If these are the values we end up with the formula:
N = 100/10 = 10
In this example the value we end up with is 10. Essentially, our value in a smaller pond is higher and not simply based on reduced competition but based on our own site having a higher Notability value (like a big star visiting a small town as opposed to walking down the street in LA).
What we learn from this is that to rank well we need to pick our niche carefully.
Increasing Your Contribution
You’re hopefully doing this one already and if not you’re at least aware of it. The contribution metric is based on external reviews and similar information. Essentially Google is looking for metrics to associate with Acme Widget Co. to help establish their contribution to the grouping “blue widgets”. There are the obvious Yelp and FourSquare reviews which would be factored in but they will also be looking for reviews on sites like Tom’s Hardware (I’m assuming a blue widget is some sort of computer piece here). They will put more weight on the Tom’s Hardware review but all will likely be factored in.
So what do you do? You get your product or service reviewed by credible people. This may involve sending free samples or inviting journalists to stay at your hotel or eat at your restaurant, etc. On top of that you obviously want to invite your clients and guests to review you on the consumer review sites however you need to make sure to respect their rules about incentivizing and understand that in Google’s eyes they are less equal than the reporter.
Increasing Your Prizes
Once more this is fairly self-explanatory but there is a caveat – not all prizes are equal. Winning an award for “best dressed” in high school is going to have no value for your blue widget company. Getting named in PC Magazine’s “innovative products of the year” list or being named one of the best startups by Forbes will go a long way in the prize category. They are both authoritative and fairly relevant.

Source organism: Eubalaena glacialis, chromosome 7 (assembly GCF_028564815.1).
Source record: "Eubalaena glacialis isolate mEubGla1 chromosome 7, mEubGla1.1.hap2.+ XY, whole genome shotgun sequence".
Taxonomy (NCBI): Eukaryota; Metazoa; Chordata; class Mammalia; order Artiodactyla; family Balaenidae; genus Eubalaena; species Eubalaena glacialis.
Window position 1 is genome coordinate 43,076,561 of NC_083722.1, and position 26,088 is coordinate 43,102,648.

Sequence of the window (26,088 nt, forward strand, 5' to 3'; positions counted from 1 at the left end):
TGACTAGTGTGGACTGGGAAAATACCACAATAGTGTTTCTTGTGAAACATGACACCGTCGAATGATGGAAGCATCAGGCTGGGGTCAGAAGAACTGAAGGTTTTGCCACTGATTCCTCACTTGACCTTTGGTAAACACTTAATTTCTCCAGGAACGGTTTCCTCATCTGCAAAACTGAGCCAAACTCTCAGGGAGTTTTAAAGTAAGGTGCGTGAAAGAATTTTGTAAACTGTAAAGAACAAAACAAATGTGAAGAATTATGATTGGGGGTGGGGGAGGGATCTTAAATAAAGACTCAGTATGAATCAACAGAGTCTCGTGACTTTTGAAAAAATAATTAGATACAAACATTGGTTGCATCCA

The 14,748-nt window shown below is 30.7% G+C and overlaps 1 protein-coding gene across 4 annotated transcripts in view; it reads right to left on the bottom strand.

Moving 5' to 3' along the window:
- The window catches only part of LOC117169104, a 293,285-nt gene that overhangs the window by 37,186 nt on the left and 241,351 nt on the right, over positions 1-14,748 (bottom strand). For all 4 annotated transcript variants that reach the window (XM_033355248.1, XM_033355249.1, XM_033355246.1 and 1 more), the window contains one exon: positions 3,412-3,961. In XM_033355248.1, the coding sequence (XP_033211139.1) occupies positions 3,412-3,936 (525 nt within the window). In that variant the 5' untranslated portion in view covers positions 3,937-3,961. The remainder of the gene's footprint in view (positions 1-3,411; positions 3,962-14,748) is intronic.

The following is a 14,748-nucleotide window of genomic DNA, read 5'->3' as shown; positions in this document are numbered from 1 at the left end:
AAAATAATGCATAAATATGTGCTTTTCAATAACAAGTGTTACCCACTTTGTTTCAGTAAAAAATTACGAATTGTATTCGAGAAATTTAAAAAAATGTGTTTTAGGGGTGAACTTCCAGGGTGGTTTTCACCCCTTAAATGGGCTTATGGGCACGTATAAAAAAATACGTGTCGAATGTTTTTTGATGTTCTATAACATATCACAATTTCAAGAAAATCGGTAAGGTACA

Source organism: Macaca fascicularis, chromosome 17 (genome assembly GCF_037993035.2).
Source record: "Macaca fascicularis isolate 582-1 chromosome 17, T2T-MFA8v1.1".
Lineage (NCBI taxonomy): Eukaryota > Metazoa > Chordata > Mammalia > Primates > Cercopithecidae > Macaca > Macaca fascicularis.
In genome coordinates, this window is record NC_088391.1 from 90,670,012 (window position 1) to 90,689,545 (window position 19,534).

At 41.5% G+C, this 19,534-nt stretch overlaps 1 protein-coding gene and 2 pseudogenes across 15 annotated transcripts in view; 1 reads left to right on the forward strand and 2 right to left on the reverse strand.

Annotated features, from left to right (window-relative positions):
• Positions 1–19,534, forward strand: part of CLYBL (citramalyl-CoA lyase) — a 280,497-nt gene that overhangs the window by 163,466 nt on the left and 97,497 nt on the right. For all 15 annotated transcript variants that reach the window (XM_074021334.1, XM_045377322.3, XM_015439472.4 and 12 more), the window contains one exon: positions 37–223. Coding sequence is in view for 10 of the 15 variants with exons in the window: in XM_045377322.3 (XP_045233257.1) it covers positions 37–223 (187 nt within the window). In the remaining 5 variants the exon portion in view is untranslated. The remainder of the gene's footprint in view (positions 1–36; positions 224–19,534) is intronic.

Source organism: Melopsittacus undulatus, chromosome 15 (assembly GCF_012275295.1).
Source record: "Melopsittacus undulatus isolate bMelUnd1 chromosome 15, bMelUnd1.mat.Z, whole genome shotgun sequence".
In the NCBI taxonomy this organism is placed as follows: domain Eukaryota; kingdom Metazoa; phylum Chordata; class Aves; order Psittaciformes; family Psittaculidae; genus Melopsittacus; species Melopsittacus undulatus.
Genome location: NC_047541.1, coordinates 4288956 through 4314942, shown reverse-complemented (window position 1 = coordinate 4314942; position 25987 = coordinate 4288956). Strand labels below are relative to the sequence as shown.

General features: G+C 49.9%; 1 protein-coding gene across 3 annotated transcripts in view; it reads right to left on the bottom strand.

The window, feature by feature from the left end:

Of course these are great prizes but may not be within grasp at the moment. Prizes don’t have to be as large as that (though the bigger the better). Winning the “Business of the year” by the local Chamber of Commerce may well count towards your prize metric.
The best part about targeting the prize metric is that it’s great for business, traffic and PR as well. You can use a prize on your site, in press releases and if you play your cards right, leverage it to get local journalists to increase your Contribution metric.
That’s Not All Folks …
In this article we are focusing on the metrics from the patent but this is a hugely complex area of SEO. As you work to increase the value of your entity consider everything around you. Where can you be? Where can you get links from sites that are related to the keyword grouping you want to target? Who is authoritative in your sector and how can you work with them? All of these and more should steer your strategy. Essentially, increasing your entity value is a PR job. And so this is where SEO becomes fun again.
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Bill Slawski says
The Ranking Search Results based on Entity Metrics patent is a fascinating one. Barbara Starr wrote about it in this Search Engine Land article:
Barbara and I gave a Meetup Presentation (a joint presentation with the San Diego Semantic Web (Barbara and I are Co-Admins of that group) and SEO Sand Diego and talked about this patent and others that are related.
One thing that Barbara had pointed out that didn’t make it into the SEL article (don’t understand why it didn’t) was how entities are tied together carefully in Google’s index. I thought you would be interested in how they are connected, and find this as fascinating as I did. If you visit Freebase, and look up an entity there (Not a “search term” but a entity, with a specific entity type), you can get the Machine ID number from that entity, and look the same entity in Google Trends (again, not a search term, but a specific entity type), and the URL for that entity is the same as in Freebase (the URL may have some encoding in it that makes them look a little different.
Here’s an example of that:
George Washington in Freebase is at this URL (which ends with his Machine ID number)::
The URL for the entity George Washington at Google Trends is at the following URL:
Note how the number from that is HTML encoded, but otherwise the same. as in the Freebase URL
Google is referring to entities within its index by Machine ID numbers, which adds an element to how Google tracks entities through its index, and across the Web.
Dave Davies says
Thanks a ton for that Bill. That is truly fascinating.